The decision by the ANA (Association of National Advertisers) to commission a study looking into how media is purchased by agencies for advertisers ensures the continued conversation revolving around rebates, arbitrage and anything else of that nature.
It also all but guarantees that programmatic players will be included in the conversation like never before.
MediaPost Agency Daily has the scoop on the planned “wide-ranging study,” and while nothing is set in stone at the moment, odds are that programmatic tech companies and agency trading desks will be included in the study.
Real-Time Daily spoke with Bob Liodice, president of the ANA, about the study. He made it clear that conversations can’t be too granular at the moment. The ANA is not conducting the study themselves, and as they don’t know who will be conducting it yet, they don’t know for sure which topics will be scrutinized.
The ANA’s guidance approaches the issue from a meta level: “Look at the entire practice of how media is bought and sold.” It’s ultimately up to the hired researcher to interpret that request as they will, but Liodice said: “I would imagine, without thinking too hard about it, that it would be highly likely to include programmatic and agency trading desks.”
There is the possibility of programmatic companies and trading desks refusing to cooperate, as there is no obligation for them to speak to the ANA, but Liodice noted that he would be surprised if individuals or organizations didn’t cooperate.
Advertising Ageon Thursday posted an article speculating on a contract template shared between Havas and some unnamed ad tech vendors. The contract template contained vague language that raised a red flag to at least two ad tech vendors that received the template. Whether or not the vague language was intentional or a simple oversight (Havas Media Group Global Managing Director Dominique Delport claimed it was the latter) remains to be seen. But as Advertising Age noted: “The two ad-tech vendors remained skeptical about the contract.”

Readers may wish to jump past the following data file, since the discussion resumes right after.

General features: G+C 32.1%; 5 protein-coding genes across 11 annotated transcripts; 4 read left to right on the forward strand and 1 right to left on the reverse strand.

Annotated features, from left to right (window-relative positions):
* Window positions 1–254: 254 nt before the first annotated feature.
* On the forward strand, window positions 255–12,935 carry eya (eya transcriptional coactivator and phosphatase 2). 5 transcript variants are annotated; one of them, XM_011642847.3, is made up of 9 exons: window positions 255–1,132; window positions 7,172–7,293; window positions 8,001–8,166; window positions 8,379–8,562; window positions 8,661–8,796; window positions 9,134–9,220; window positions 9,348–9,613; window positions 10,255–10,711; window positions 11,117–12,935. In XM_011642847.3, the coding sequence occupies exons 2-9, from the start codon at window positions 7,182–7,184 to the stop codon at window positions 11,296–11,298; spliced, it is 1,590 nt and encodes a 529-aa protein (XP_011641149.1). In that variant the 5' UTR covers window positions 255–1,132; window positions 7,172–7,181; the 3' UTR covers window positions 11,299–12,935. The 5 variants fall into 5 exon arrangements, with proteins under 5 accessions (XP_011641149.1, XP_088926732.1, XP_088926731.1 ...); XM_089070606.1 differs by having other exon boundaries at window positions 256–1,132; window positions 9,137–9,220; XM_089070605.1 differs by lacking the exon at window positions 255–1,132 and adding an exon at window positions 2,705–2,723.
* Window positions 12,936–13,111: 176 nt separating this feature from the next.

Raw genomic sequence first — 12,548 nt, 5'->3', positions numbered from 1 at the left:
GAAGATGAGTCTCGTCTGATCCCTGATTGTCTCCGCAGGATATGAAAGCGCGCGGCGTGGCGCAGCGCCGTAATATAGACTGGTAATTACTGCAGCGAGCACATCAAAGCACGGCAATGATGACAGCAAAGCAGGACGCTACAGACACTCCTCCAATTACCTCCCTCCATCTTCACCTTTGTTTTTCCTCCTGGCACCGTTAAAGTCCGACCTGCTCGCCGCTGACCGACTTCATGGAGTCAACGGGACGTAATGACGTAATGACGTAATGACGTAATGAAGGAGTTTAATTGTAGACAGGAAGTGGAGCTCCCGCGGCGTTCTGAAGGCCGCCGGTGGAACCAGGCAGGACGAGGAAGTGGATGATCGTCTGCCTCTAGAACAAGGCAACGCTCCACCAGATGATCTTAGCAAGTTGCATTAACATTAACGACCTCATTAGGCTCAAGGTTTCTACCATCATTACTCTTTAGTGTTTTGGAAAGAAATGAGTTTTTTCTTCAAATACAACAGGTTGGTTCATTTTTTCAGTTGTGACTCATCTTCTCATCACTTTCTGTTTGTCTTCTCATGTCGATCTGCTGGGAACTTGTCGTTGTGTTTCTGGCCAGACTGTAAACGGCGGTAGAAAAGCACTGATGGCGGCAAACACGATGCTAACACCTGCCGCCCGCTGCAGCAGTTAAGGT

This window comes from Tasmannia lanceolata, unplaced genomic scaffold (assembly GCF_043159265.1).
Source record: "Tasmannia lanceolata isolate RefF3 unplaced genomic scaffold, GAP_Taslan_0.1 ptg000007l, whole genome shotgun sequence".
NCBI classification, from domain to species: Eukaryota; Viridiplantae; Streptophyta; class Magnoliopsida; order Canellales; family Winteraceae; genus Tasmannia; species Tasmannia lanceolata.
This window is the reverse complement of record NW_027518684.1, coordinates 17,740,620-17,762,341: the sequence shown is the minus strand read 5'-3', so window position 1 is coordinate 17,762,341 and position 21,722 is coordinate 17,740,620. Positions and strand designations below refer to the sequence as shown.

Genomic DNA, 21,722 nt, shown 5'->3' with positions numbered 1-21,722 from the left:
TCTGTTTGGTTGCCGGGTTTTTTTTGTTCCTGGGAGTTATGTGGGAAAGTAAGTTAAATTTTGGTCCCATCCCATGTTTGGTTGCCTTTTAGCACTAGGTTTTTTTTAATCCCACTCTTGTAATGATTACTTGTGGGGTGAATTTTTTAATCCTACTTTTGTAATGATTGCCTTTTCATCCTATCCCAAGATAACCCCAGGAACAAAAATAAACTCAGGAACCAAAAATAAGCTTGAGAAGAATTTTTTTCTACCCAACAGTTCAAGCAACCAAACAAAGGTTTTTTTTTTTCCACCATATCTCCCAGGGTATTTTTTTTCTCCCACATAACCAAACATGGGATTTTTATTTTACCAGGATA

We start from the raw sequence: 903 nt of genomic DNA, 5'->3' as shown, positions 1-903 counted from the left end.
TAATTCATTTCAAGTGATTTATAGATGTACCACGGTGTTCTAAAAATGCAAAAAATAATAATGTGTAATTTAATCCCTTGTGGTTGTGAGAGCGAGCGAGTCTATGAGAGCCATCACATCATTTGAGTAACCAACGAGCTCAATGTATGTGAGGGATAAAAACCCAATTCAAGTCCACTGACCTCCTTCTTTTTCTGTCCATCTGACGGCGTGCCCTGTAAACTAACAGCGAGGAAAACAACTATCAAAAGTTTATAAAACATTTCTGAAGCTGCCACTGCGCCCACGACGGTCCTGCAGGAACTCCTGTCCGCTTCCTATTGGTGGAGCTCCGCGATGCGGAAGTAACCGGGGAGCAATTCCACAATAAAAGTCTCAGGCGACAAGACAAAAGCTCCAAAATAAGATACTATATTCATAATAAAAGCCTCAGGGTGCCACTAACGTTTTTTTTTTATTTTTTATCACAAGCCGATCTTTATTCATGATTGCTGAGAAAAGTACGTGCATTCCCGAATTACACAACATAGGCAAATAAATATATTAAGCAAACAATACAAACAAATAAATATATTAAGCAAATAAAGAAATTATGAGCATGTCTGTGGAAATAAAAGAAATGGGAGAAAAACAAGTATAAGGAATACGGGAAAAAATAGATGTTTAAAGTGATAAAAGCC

In the best case scenario, the vague language in the template -- which more or less said: “You’ll pay us a fee based on the volume of inventory purchased in consideration of ‘Planning Services’” -- really was a lazy oversight that will be cleaned up. In the worst case scenario, it was intentional and now a coverup is underway.
In either scenario, the industry can cheer these two unnamed ad tech vendors for “asking the right questions,” as attendees at any advertising conference are often commanded to do. The topic is clearly on the minds of everyone involved in the chain.
But it remains a murky topic nonetheless, and the ANA hopes to paint a clearer picture. Some in the industry are cautiously optimistic it will do that.
“The ANA study will only valuable if it goes all the way, leaving no stone unturned,” said Tom Triscari, CEO of Labmatik. “Anything short of this will likely result in a watered down inconclusive result leading to ineffective best practices that will likely go unpracticed.”
In short, unless the report is exhaustive, it runs the risk of complicating the subject even further.
Liodice stressed he doesn’t know exactly what the study will reveal yet, but did say that he wants to leave no “gaping holes.” As to whether or not everything can be done in one study, will require a follow up, or will require a sequence of study, Liodice said "it’s way too early to know."
But he added: “We’re spending time and money to do this, and to do it right.”